Photos by Brett Bean
One of my favorite children’s books is Margery Cuyler and David Catrow’s “That’s Good! That’s Bad!” It’s a clever story about a young boy’s comedic, yet somewhat terrifying journey around a zoo. What makes this story memorable is how the narrator plays with the reader’s perspective of what’s actually good or bad: Several moments that appear to doom the boy (i.e. falling into a river full of hippos) actually rescue him, whereas moments that seem helpful are actually problematic (i.e. getting plucked out of said river by an elephant). The book challenges the reader to look at the bright side of things that look bad (and vice versa).
Looking at Pepperdine’s upcoming basketball season is difficult because — like the obstacles in “That’s Bad! That’s Good!” — nothing is exactly as it seems. Even though the Waves lost seniors Stacy Davis and Jett Raines to graduation — who were two top-40 scorers in Pepperdine history — and key role players to career-ending injuries and unexpected transfers, throwing in the towel because of the new-look roster would be a snap judgment.
Yes, Davis and Raines were some of the best, — if not, two of the best — Pepperdine players of the Marty Wilson era. Both forwards were all-WCC award nominees, and both provided their fair share of highlights over the years. It’s easy to argue that without their contributions, Wilson and the Waves wouldn’t have risen in the WCC over the past four seasons.
However, as soon as opposing WCC teams realized Davis was getting better, they unknowingly made Pepperdine a more well-rounded team. Davis was frequently double-teamed during his senior season, which opened up more scoring opportunities for the rest of the team — most notably, for senior forward Lamond Murray Jr. Probably the most impressive part about Davis’ record-breaking senior season was the fact that he did it by posting lower usage percentage and lower scoring averages than his junior seasons. As a junior, Davis averaged 15.7 points per game on a 27.9 usage percentage; as a senior, Davis averaged 15.0 points per game, but with a 23.5 usage percentage, according to sports-reference.com.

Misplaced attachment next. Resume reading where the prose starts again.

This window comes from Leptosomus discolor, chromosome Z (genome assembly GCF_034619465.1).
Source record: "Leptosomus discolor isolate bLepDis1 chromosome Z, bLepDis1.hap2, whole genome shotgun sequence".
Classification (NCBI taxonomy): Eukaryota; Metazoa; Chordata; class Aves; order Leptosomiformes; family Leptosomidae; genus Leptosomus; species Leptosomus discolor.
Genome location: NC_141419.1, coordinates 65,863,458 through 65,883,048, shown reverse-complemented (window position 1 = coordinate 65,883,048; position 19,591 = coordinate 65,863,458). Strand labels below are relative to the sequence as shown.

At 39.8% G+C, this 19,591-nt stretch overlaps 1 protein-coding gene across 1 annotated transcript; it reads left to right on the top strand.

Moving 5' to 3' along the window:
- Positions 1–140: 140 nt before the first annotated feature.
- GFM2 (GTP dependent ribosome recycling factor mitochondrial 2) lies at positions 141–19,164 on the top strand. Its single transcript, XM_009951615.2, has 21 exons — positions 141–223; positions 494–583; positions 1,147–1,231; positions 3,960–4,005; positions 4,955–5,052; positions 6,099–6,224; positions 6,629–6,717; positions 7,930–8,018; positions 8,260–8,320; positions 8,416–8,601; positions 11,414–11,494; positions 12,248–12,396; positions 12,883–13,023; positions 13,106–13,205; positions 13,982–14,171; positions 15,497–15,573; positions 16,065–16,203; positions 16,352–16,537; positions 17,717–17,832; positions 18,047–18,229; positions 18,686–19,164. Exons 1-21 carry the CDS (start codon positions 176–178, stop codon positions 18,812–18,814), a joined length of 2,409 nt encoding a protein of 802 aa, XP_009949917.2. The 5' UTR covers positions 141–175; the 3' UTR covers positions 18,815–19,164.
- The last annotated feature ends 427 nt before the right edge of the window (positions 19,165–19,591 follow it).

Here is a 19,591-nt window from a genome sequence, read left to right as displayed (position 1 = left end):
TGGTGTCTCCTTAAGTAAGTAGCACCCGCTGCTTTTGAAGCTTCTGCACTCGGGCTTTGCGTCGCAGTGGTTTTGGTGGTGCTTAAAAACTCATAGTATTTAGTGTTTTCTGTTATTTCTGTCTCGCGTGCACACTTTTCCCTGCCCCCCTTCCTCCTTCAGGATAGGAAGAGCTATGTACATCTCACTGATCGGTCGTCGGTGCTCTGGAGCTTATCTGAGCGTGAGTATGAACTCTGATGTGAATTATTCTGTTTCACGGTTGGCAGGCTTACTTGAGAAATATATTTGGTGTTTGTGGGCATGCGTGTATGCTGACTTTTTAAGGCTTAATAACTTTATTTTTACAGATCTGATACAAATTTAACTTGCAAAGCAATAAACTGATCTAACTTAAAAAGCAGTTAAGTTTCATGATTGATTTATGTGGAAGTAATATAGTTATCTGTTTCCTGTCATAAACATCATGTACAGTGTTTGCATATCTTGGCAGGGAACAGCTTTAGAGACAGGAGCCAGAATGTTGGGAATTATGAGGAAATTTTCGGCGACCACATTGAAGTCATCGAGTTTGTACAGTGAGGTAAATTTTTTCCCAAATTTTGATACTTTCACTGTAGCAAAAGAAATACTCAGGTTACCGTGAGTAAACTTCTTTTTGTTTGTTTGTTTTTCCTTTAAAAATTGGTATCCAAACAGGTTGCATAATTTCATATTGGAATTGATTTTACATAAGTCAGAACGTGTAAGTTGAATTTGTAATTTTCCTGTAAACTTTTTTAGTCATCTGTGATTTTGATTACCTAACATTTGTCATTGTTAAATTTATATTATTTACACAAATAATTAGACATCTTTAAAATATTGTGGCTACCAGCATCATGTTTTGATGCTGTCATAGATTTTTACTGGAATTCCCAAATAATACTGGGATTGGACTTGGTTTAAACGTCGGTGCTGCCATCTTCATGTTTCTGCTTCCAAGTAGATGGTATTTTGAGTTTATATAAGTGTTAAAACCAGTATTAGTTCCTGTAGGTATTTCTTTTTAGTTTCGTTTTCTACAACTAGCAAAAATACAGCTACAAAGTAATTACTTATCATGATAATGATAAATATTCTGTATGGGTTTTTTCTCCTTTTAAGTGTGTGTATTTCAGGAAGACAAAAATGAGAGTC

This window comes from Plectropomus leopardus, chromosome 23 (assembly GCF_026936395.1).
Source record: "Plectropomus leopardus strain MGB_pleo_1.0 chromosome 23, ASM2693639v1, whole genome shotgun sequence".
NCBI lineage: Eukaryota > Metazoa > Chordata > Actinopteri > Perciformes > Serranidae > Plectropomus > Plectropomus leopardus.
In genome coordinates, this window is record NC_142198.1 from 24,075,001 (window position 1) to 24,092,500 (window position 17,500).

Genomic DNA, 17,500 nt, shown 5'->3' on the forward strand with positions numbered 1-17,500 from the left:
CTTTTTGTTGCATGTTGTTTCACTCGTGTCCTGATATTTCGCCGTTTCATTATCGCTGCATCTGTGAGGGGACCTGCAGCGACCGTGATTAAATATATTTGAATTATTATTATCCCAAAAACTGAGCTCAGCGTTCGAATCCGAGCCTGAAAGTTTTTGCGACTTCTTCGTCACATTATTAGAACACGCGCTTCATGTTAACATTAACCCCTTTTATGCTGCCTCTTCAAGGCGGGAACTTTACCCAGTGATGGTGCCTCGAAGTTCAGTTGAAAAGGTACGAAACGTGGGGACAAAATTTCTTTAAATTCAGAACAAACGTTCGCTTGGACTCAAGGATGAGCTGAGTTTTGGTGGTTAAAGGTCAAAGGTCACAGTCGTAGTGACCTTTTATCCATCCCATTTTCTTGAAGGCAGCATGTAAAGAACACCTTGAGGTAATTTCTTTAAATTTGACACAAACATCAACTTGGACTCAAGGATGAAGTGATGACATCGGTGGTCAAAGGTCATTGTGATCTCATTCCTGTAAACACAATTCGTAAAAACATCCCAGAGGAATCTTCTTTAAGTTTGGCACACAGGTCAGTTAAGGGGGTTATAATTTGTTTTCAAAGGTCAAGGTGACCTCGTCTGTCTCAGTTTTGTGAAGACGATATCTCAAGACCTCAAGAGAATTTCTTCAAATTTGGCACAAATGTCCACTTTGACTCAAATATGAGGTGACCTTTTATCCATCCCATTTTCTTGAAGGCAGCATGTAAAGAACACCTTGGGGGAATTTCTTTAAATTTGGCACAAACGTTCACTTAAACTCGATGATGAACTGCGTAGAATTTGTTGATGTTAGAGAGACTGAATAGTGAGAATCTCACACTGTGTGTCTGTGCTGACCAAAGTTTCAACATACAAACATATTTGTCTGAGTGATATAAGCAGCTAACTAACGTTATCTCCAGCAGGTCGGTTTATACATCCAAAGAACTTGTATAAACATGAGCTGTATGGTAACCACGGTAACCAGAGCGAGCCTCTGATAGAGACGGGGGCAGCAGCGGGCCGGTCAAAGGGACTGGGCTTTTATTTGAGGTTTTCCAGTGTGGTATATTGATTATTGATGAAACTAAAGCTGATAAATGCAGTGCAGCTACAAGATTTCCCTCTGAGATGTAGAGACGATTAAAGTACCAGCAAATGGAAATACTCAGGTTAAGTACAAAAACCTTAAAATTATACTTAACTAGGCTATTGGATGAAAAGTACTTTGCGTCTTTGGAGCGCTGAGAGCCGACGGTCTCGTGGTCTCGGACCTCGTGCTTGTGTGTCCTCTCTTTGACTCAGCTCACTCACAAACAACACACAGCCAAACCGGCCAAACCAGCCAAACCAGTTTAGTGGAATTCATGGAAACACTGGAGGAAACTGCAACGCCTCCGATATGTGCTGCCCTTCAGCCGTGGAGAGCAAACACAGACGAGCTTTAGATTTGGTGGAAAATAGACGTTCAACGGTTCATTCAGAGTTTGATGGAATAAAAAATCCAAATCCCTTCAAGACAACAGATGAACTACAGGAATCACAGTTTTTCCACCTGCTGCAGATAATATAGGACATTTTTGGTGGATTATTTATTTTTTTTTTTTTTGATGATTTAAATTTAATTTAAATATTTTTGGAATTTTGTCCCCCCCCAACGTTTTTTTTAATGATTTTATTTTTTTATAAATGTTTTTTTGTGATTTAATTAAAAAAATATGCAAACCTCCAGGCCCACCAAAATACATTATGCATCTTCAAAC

After all, 40 minutes of basketball offers a limited number of minutes and scoring opportunities; even though Pepperdine is losing two of its key contributors on both sides of the ball, the points and minutes have to go to someone else this season. The best part? Waves fans already know who will step up in their absences.
Senior forward Lamond Murray, Jr.’s resurgent 2015-16 season and sophomore forward Kameron Edwards’ promising freshman campaign gave an accurate glimpse of the future. Murray Jr.’s breakout season occurred when he committed to playing his all in multiple phases of play — not just his scoring. As a sophomore two seasons ago, he averaged 3.1 rebounds per game; last season as a junior, Murray averaged 5.4, per sports-reference.com. Most of those rebounds were on the defensive end, an area where he struggled as an underclassman.
Not only that, Murray Jr.’s offensive skill set blossomed last season as well. Murray Jr. has always had a knack for the midrange, but his 3-point percentage skyrocketed from a middling 28.6 percent to an impressive 39.2 percent last season. His range made him more effective in transition, which will come in handy when Head Coach Marty Wilson decides to spread the floor this season.
As for sophomore forward Kameron Edwards, Head Coach Marty Wilson said back in August “[Edwards has] gotten a lot better between his freshman and sophomore year and I think he’ll continue [to improve] as we continue to let him work on his game.”
Better yet, when speaking about Edwards’ freshman year, Wilson said he expected the same player who made the WCC all-freshman team to have a much better season than he did.
“I thought he had a great freshman year,” Wilson said. “The scary thing is: I think he could’ve done more. That’s crazy to think, but that shows you what else he has in him.”
For those keeping score at home, the Waves will return arguably the most-improved player in the conference (Murray Jr.), a freshman who “could’ve done more” yet still made the WCC All-Freshman team (Edwards), a backcourt that’s become one of the best in the conference in the past four years (senior guards Jeremy Major and Amadi Udenyi) and two raw, reserve big men who still have three years of eligibility left (redshirt sophomore Nate Gehring and sophomore Ryan Keenan).
But wait, there’s more! Graduate transfer forward Chris Reyes will round out the Waves’ starting five, bringing not only several years of experience from his time on a talented University of Utah team, but also the ability to play effectively on the block and on the perimeter. Even though the Waves will have Reyes for only one season, the team expects Reyes to have an immediate impact on and off the court. Plus — and this is definitely the “glass-half-empty” approach — Reyes’ departure will make room for another scholarship player for next season.
So yes, the new-look roster is different. Yes, watching games without hearing Pepperdine Vice Chancellor (and LA Rams announcer) Sam Lagana roar “Stacy Davis” every so often will take some getting used to. However, that’s all it is: a different look. Fussing over the details is futile because all of the speculation, predictions and (hopefully) worrying will be rendered moot when the season tips off on Friday, Nov. 11.
And like every week, this Friday can’t get here any sooner.
Follow Kyle Cajero on Twitter: @kylecajero